Why am I talking about this motto and badge? Well, let me tell you a story….

Back in August of this year, I was doing a book launch and talk with my dear friend Dr Owen Emmerson, at Hever Castle for our book The Boleyns of Hever Castle. I was so excited about it and I knew my stuff, I could talk about the Boleyns all night, but I had this niggling doubt, a chink in my armour of confidence.

My sister-in-law’s friend offered to give me a session of NLP, neuro linguistic programming, just to help me gain back my previous confidence, so I took her up on the offer. The NLP uncovered my confidence, my belief in myself. I truly believed that I was an expert on the Boleyns, and that the topic was my passion, but it also uncovered how previous toxicity, some online hate, had affected me and brought me down. Ivana, the NLP practitioner, explained that every time gave any attention to this hate, the low energy of that person or people affected my higher energy and brought me down. she asked me if what they said or did had any real bearing on me and what I did, and the answer was, of course, no, so, Ivana said, why waste any time or energy on it? It was surely best to focus on my work and the people that mattered.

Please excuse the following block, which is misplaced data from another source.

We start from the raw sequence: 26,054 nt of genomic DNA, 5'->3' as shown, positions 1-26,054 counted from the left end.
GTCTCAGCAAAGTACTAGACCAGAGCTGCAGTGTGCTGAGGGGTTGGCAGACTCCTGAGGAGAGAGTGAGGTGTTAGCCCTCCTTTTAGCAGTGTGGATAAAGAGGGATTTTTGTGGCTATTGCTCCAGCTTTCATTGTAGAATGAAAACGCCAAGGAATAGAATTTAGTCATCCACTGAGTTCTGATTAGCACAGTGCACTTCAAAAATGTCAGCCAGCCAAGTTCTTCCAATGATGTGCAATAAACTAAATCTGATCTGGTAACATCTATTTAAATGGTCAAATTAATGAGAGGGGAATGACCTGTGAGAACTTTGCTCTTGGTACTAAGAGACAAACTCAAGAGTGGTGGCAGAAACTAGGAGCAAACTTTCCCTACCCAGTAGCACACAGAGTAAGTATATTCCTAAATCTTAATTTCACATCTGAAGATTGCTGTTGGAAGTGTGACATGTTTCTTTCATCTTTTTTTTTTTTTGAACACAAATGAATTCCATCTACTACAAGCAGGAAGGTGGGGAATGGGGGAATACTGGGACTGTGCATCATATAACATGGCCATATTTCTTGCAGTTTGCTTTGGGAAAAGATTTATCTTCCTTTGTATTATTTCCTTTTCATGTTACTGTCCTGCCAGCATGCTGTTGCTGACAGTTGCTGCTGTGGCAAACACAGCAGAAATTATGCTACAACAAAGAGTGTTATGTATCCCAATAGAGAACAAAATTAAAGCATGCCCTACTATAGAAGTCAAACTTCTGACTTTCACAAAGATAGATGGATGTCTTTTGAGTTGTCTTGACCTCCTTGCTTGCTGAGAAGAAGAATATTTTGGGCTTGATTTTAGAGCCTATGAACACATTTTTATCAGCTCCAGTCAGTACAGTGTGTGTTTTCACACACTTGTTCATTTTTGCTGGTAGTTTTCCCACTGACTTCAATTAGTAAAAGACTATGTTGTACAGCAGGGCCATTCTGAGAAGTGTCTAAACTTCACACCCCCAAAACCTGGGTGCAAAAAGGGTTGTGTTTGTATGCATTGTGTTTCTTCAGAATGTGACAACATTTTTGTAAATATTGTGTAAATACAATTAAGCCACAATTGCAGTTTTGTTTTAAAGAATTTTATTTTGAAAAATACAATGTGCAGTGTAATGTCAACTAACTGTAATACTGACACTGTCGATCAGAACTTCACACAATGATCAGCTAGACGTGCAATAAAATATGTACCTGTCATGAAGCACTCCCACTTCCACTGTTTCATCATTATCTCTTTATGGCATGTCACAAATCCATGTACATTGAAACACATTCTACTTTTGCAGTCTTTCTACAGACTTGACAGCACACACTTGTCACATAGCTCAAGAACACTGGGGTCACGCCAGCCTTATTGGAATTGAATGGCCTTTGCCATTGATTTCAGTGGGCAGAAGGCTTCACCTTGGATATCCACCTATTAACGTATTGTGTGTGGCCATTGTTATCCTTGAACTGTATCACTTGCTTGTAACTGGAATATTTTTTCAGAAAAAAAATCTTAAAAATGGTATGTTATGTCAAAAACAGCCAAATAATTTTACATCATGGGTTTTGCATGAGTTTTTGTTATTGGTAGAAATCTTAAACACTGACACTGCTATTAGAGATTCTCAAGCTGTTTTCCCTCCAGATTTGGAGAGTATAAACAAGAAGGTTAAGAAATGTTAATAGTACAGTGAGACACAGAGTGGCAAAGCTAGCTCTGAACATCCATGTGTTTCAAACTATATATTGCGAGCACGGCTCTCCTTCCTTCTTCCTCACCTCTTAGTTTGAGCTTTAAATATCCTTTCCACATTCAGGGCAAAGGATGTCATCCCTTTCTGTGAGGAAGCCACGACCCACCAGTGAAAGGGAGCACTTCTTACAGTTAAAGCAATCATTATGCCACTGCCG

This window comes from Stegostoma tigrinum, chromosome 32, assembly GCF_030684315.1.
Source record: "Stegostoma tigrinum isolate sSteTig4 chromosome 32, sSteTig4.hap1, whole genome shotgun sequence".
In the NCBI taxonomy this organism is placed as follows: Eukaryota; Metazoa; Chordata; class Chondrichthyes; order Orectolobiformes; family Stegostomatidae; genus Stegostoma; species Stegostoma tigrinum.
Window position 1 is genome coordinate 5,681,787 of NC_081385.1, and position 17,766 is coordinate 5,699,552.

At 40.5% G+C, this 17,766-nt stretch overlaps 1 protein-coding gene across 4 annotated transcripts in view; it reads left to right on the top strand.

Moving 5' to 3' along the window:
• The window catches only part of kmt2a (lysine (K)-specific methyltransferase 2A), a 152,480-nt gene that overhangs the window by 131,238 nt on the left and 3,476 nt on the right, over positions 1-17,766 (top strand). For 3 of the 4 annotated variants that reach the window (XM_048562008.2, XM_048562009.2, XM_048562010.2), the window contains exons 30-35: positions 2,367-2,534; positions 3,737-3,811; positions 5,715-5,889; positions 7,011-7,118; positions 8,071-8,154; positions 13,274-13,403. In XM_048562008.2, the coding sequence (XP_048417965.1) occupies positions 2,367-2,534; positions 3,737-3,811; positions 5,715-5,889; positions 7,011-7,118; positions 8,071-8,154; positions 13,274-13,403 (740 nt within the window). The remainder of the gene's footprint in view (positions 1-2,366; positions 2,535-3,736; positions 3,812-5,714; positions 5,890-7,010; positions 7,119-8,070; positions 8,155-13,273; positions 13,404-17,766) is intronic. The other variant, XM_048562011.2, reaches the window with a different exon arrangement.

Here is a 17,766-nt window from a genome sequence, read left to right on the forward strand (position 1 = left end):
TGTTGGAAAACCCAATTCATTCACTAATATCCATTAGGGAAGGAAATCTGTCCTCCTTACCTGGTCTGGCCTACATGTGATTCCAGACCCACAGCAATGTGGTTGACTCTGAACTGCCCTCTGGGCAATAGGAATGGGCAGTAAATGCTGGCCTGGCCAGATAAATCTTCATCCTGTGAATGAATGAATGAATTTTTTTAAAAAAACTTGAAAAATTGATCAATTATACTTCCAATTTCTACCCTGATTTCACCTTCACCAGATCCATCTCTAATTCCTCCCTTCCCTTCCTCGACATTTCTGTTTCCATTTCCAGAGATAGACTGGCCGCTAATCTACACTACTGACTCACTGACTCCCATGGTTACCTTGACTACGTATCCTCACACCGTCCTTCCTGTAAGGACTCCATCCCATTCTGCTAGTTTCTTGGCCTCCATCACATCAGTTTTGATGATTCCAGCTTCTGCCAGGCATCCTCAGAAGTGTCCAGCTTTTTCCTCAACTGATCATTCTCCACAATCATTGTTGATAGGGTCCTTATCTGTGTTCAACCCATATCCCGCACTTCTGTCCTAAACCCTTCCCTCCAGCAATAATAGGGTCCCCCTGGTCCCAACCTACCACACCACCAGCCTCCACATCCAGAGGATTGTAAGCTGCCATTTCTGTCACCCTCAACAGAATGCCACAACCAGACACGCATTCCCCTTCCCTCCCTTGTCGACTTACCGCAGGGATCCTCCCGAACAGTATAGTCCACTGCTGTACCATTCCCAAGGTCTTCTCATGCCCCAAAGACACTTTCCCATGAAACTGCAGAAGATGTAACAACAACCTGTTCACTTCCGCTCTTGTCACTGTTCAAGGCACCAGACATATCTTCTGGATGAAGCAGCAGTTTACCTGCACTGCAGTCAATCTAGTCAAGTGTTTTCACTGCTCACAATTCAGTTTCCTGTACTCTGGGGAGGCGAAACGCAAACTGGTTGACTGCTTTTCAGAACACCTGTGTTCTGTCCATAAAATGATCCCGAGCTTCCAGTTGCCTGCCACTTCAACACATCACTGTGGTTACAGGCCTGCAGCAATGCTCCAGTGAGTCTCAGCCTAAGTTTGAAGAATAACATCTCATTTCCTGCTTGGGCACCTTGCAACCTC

As she said that, and I imagined one particular hater getting smaller and smaller, to the size of an ant, the words that sprang to my mind so clearly were “Let them grumble, that’s the way it’s going to be”, Anne’s motto. I could understand why Anne, who was encountering so much hatred, used that motto in a moment of defiance. The haters were going to hate, but she was going to keep on doing what she was doing. I love that bit of insight into how she was feeling – the defiance, the spite, the spirit behind it all is oh so human.